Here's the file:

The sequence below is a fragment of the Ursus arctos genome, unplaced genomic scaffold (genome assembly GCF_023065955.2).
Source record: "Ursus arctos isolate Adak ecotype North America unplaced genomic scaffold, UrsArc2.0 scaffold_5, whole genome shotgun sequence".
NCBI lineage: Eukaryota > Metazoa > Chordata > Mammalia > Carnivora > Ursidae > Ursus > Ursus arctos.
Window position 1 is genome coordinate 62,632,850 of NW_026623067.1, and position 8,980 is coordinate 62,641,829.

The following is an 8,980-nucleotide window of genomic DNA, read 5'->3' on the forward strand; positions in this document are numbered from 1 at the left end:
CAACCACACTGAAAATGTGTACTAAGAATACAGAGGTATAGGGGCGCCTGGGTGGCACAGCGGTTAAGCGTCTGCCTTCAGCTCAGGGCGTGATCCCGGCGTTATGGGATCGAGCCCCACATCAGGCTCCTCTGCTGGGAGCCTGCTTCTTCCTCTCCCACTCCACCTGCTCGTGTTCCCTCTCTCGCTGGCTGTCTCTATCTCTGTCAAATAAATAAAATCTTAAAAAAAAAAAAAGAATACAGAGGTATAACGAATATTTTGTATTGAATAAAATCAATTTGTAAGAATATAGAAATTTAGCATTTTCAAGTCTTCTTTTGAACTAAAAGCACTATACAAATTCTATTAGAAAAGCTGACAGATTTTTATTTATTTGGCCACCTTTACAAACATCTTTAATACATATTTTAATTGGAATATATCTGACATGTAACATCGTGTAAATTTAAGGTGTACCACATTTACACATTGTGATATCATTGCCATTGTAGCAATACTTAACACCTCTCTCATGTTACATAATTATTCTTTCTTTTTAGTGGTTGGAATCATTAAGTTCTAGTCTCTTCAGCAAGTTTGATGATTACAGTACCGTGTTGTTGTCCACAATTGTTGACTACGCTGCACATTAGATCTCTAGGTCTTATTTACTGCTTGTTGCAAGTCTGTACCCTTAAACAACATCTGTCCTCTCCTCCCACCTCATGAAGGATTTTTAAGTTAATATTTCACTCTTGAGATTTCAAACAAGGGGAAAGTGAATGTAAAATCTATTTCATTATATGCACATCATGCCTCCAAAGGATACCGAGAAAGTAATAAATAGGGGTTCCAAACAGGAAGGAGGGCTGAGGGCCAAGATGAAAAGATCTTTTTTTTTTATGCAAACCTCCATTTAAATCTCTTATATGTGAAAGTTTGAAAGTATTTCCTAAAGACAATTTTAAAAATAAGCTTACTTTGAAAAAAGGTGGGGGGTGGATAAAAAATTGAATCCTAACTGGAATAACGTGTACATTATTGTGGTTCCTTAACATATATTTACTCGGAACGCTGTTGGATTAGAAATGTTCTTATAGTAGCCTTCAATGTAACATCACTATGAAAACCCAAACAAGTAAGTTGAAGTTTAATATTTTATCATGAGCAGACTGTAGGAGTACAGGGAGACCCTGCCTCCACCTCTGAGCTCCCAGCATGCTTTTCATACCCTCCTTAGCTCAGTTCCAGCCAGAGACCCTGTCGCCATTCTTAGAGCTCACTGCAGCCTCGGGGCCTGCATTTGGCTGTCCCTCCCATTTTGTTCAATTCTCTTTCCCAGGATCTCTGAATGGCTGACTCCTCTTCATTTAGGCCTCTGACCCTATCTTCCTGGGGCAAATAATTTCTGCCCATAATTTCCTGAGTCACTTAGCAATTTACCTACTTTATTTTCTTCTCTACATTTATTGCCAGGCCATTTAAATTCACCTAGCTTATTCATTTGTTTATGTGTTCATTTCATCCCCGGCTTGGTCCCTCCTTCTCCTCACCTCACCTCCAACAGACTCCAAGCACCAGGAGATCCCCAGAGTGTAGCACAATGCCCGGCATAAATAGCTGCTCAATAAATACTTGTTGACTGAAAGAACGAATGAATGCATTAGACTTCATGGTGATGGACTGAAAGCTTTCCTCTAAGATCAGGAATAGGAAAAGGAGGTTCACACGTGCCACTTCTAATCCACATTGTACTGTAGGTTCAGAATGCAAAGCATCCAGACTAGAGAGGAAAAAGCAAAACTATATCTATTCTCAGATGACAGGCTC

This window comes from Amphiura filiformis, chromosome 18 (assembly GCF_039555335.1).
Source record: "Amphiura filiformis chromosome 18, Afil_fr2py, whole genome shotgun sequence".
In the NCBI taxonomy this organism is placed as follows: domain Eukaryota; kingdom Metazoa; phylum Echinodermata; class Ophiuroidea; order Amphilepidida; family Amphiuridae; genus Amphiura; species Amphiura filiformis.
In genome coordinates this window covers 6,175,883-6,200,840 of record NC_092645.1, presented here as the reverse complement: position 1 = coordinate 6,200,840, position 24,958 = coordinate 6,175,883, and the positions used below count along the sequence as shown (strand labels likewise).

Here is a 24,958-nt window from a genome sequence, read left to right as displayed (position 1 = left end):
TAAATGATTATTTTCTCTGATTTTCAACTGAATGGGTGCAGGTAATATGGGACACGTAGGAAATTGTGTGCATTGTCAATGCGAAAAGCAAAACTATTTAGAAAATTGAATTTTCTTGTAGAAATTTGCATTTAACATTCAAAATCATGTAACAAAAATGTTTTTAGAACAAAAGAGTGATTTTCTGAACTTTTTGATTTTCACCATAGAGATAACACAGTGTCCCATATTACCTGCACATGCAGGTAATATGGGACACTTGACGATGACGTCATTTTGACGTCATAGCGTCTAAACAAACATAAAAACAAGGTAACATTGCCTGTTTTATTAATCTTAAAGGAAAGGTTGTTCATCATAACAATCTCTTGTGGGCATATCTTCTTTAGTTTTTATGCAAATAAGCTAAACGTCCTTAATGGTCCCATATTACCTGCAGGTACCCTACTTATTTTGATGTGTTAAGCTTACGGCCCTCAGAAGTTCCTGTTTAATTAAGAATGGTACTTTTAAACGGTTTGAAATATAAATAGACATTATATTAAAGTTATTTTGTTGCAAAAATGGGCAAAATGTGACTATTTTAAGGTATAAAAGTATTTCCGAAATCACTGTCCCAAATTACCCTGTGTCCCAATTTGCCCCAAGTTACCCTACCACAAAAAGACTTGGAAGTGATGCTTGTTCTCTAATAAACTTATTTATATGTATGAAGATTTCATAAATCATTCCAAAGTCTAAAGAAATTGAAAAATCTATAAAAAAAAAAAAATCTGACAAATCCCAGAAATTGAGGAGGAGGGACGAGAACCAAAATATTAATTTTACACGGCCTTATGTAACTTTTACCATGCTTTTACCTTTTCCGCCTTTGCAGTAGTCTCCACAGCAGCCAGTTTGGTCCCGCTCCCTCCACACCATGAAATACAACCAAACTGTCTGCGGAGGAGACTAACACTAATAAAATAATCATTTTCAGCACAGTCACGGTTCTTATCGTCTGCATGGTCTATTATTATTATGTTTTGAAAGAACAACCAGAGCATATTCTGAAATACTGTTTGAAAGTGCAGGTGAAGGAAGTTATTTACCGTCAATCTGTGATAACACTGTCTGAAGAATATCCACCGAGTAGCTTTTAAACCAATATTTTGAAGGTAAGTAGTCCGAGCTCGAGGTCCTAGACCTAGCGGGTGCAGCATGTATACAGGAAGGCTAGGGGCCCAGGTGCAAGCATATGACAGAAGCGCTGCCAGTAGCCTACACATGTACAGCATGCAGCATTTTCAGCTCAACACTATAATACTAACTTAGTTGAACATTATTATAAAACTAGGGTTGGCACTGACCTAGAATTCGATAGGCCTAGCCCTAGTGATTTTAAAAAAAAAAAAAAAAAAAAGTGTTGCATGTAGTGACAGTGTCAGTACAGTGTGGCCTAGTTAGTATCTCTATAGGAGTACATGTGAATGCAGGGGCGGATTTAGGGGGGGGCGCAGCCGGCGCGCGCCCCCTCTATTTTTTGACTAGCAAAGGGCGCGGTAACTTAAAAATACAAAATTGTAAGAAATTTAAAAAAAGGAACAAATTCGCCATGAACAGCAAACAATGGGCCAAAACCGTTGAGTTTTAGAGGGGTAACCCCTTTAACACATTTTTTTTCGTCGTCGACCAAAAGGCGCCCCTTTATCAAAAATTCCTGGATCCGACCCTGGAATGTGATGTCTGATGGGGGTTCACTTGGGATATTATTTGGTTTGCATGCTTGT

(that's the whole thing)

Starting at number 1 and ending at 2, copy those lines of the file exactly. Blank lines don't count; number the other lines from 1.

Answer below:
The sequence below is a fragment of the Ursus arctos genome, unplaced genomic scaffold (genome assembly GCF_023065955.2).
Source record: "Ursus arctos isolate Adak ecotype North America unplaced genomic scaffold, UrsArc2.0 scaffold_5, whole genome shotgun sequence".